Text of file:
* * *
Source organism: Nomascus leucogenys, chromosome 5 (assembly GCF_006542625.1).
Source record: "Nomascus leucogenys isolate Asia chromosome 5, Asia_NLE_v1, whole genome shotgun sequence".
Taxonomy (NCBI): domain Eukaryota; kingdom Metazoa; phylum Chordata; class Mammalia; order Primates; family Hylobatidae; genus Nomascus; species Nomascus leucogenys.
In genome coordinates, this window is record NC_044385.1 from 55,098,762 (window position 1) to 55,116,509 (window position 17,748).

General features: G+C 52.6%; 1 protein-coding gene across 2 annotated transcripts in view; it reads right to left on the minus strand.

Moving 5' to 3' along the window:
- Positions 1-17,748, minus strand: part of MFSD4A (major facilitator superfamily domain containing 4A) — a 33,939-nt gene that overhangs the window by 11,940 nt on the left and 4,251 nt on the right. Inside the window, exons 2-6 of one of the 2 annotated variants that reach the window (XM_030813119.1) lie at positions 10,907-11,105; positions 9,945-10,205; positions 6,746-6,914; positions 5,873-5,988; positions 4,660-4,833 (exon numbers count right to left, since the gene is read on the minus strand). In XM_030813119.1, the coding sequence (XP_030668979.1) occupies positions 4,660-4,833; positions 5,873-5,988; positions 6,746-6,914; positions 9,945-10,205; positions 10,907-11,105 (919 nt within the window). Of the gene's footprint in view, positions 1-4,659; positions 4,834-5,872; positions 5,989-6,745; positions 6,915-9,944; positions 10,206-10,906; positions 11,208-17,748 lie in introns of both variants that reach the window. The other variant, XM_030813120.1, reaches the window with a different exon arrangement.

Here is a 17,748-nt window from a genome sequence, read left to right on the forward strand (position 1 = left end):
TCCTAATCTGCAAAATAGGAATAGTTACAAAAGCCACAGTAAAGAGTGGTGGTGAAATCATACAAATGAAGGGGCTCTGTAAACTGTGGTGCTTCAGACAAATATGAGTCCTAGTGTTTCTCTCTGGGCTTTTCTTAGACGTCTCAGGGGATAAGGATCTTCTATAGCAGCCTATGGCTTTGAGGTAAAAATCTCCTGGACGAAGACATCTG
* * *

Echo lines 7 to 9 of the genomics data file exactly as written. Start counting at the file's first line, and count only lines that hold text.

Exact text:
- Positions 1-17,748, minus strand: part of MFSD4A (major facilitator superfamily domain containing 4A) — a 33,939-nt gene that overhangs the window by 11,940 nt on the left and 4,251 nt on the right. Inside the window, exons 2-6 of one of the 2 annotated variants that reach the window (XM_030813119.1) lie at positions 10,907-11,105; positions 9,945-10,205; positions 6,746-6,914; positions 5,873-5,988; positions 4,660-4,833 (exon numbers count right to left, since the gene is read on the minus strand). In XM_030813119.1, the coding sequence (XP_030668979.1) occupies positions 4,660-4,833; positions 5,873-5,988; positions 6,746-6,914; positions 9,945-10,205; positions 10,907-11,105 (919 nt within the window). Of the gene's footprint in view, positions 1-4,659; positions 4,834-5,872; positions 5,989-6,745; positions 6,915-9,944; positions 10,206-10,906; positions 11,208-17,748 lie in introns of both variants that reach the window. The other variant, XM_030813120.1, reaches the window with a different exon arrangement.

Here is a 17,748-nt window from a genome sequence, read left to right on the forward strand (position 1 = left end):
TCCTAATCTGCAAAATAGGAATAGTTACAAAAGCCACAGTAAAGAGTGGTGGTGAAATCATACAAATGAAGGGGCTCTGTAAACTGTGGTGCTTCAGACAAATATGAGTCCTAGTGTTTCTCTCTGGGCTTTTCTTAGACGTCTCAGGGGATAAGGATCTTCTATAGCAGCCTATGGCTTTGAGGTAAAAATCTCCTGGACGAAGACATCTG